• The immeasurable riches of God’s kindness will be shown us in Christ – 2:7.
  • We are His workmanship, created for good works, in Christ Jesus – 2:10.
  • Instead of having no hope, we were brought near to God in Christ Jesus – 2:13.
Not only that, but
  • We can consider ourselves dead to sin and alive to God in Christ Jesus - Romans 6:11.
  • In Christ Jesus we have been given the free gift of eternal life - Romans 6:23.
  • There is no condemnation for us in Christ Jesus - Romans 8:1.
  • We are set free from the law of sin and death in Christ Jesus - Romans 8:2.
  • If anyone is in Christ, he is a new creation - 2 Corinthians 5:17.
 Can you can think of other treasures in Christ? They're all there.

Monday, June 11, 2012

You're Not in Charge

If you’re a parent, I bet you’ve had this “conversation” with your four-year-old: “Kaylee, you're not in charge, Mommy is in charge. You don’t get to tell Mommy what to do, Mommy tells you what to do.”

The actual conversation takes a lot longer, because your toddler won’t quite get it the first time you tell her. Or the fifth time, either.

Kids, right? When they’re little, they think everything is about them. Good thing that all changes when we get older, huh? (Insert sarcasm here.)

Friday, June 8, 2012

Not Our Kind of People

Early in one of my church plants, I got a strange call from another pastor in town. He told me about a couple who had visited his church the previous Sunday. He explained that they were really not “his kind of people,” and that maybe they would fit better in my new congregation.

To put it bluntly, he didn’t want these undesirables coming back to his church and he was hoping to pawn them off on me.

Even though the call left a bad taste in my mouth, I took down the family’s  contact information. I ended up visiting them in their home, sharing the gospel, and leading them to Christ.

Why was this couple not “his kind of people?” The pastor never came right out and said, but I think he must have pegged them as too poor--the wrong kind of social class. His very wealthy church was composed of many local dairy farm owners. The couple I visited, and led to the Lord, were common laborers who worked on one of the dairies. I guess the pastor felt they wouldn’t fit in.

Thursday, June 7, 2012

Why People Hate Christ

I grew up attending a little Methodist church in our farming community, the only church I knew up through high school. I became a Christian at a Baptist church camp the summer of my sophomore year, but I continued to attend our home church.

Even after I was saved, it never occurred to me that some in our congregation might not be.  I just thought everyone else had already heard and believed the gospel.

Unbelievably our pastor asked me--a high school kid--to preach in his absence a couple times. I knew nothing about preaching and almost nothing about the word of God, but I had a book of Harry Ironside’s sermons. I memorized one of them, and it became the first message I ever preached. I thought that’s how all pastors did it. People congratulated me on the sermon, but I just said, “I got it out of this book.”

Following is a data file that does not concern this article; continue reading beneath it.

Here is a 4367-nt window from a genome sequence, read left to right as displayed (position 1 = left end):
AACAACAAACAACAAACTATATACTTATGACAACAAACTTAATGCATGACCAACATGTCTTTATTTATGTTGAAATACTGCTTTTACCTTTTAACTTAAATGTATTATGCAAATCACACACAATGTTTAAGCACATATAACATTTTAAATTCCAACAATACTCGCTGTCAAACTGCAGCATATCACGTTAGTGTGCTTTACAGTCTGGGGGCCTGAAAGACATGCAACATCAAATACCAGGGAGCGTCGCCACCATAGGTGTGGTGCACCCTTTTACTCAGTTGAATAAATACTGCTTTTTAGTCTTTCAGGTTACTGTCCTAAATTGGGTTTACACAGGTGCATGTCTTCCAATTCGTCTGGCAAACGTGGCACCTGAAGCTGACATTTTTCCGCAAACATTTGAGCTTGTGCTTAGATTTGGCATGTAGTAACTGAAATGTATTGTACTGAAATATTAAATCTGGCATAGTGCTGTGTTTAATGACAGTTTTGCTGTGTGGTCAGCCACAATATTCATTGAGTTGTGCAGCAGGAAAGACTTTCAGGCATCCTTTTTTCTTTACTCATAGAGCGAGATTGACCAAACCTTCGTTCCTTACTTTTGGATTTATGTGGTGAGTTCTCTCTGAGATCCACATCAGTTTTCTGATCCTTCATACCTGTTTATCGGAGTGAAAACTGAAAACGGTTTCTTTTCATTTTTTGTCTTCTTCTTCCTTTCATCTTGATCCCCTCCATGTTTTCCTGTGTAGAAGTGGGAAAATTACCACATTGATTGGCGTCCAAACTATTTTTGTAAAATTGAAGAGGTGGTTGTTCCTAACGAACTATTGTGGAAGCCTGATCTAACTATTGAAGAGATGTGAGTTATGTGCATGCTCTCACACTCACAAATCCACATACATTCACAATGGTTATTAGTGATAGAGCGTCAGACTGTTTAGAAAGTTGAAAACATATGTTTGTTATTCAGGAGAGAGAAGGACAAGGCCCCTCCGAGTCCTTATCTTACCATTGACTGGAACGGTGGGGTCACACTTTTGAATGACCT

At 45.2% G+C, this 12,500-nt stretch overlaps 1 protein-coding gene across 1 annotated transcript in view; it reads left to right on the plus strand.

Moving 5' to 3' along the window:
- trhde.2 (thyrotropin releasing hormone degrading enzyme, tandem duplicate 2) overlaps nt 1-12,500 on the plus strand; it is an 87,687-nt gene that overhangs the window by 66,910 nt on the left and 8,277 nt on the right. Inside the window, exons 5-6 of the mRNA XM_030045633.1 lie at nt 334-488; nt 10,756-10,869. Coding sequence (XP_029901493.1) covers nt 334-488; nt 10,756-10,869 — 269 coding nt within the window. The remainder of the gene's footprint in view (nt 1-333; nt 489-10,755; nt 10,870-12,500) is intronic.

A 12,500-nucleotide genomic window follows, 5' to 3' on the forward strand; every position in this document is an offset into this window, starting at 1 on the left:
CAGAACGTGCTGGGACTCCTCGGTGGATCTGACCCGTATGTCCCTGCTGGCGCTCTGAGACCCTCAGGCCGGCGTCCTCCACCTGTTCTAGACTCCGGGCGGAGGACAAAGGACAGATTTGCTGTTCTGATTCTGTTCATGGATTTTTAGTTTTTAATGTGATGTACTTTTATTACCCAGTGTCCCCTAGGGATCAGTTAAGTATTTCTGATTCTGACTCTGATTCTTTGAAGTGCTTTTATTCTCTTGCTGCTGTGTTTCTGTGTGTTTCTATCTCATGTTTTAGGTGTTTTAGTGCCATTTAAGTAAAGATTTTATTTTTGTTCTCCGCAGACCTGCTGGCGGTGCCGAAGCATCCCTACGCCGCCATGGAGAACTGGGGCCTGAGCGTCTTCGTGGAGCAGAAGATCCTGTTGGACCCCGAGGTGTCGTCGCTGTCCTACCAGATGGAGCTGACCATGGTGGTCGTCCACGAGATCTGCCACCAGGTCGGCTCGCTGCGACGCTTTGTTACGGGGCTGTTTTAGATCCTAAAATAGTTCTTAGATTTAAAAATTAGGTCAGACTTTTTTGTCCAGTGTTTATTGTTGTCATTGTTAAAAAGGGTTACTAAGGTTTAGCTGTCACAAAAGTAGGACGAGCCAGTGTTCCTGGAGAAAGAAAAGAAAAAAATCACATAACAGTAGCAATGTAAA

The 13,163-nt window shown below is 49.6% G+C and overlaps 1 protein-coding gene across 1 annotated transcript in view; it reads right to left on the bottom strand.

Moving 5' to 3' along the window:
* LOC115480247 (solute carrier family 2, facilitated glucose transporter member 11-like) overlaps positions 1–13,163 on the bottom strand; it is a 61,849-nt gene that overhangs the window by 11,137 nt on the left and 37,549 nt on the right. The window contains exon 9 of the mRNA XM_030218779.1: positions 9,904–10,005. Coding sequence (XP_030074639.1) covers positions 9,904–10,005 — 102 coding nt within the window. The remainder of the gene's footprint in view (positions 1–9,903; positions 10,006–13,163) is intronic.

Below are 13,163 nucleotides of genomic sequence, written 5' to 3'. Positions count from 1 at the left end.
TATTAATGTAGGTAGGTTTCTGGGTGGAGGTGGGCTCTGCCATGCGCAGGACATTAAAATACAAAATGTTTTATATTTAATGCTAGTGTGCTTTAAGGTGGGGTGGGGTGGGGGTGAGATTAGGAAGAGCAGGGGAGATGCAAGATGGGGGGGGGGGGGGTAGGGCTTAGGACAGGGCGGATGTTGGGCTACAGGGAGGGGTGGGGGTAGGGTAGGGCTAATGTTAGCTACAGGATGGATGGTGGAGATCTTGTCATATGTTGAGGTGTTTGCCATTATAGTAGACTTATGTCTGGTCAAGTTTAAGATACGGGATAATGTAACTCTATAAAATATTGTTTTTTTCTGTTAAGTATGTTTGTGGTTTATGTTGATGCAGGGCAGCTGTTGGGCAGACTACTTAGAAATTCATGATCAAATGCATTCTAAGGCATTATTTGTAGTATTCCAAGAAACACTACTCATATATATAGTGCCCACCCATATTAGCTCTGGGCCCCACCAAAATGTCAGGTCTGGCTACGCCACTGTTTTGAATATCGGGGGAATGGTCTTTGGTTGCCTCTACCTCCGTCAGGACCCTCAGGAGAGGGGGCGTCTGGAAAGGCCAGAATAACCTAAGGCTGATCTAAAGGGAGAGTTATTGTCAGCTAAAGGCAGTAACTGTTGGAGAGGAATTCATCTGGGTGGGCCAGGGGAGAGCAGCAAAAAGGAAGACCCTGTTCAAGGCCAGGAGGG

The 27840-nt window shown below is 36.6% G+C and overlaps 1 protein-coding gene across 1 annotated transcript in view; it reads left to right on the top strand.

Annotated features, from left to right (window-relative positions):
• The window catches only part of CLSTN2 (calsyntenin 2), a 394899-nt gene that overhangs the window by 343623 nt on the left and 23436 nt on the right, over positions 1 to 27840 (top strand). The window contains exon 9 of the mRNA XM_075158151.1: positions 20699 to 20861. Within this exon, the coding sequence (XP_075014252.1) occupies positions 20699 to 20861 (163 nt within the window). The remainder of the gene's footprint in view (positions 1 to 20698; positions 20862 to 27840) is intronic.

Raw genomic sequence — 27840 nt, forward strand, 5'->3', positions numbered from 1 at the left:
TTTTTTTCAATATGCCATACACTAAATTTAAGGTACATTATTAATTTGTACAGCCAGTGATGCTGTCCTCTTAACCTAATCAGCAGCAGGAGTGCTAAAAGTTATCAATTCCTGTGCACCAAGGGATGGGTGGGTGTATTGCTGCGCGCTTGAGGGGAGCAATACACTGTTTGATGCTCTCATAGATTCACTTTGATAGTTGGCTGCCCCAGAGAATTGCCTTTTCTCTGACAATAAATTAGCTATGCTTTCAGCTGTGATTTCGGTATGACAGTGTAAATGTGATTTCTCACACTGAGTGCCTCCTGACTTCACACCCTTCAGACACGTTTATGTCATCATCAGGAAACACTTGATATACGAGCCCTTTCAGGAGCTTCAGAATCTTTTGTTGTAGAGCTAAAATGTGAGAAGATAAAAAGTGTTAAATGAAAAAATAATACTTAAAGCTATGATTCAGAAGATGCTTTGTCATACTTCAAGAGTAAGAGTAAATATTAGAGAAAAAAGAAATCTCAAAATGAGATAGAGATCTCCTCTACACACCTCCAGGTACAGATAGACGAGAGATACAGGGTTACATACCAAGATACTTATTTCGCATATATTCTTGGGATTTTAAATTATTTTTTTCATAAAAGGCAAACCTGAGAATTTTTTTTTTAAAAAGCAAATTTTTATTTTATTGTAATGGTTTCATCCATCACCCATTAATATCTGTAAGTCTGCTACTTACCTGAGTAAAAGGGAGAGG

Things changed when I went away to college. It finally dawned on me that a lot of religious people don’t really know Christ. I began to share the gospel.  I went home for spring break and my pastor invited me to preach again. This time I knew what I had to say. I told people they were sinners and that they needed Christ. I called on them to repent and believe in Him. And I gave an altar call. Out of the 80 people in our congregation, a dozen came forward to the altar.

But that was the last time I was ever invited to preach in my home church. The leaders of the congregation regarded me with suspicion. I was the kid they thought they knew, but who turned out to be a religious fanatic, a weirdo.

Monday, June 4, 2012

The First Forty Years is the Hardest

Today my wife and I celebrate 40 years of marriage.

This blog is about “admiring Christ,” and our marriage gives me many reasons to do so.

  • Jesus brought me a woman who loves Him more than me, and for that reason loves me far better than I will ever deserve.
  • I’ve learned more about Him, and especially about listening to Him, from the wife He gave me than from anyone else in my whole life.
  • He has taken us through heartache and trial over the years, but it seems that the journey has always led us closer to Him and to one another. And so it’s been worth it.
  • He has shown His mercy and grace by keeping us together when our marriage might easily have become a casualty of our own selfishness and brokenness. We might have given up, but He never did.
  • Our life in the ministry often has not been "smart" financially, but Christ has always provided for us.
  • He has used us separately and together to draw other people closer to Him, even though neither of us is worthy of the honor of lifting up His name.
  • Jesus is the Bridegroom who perfectly loves His bride, and I'm not even close to being the husband I should be. But I feel incredibly blessed to have had the chance to love my sweet wife.
  • Our sons are men of honor who follow Him, a legacy we’d be proud to claim. But we know their character and faith is a testament to His faithfulness, not ours.
  • He has given us wonderful daughters-in-law who love Him and our sons.
  • We have five grandchildren, each of whom is a source of joy.
  • I love her more today than I did when we married 40 years ago. And that’s a lot.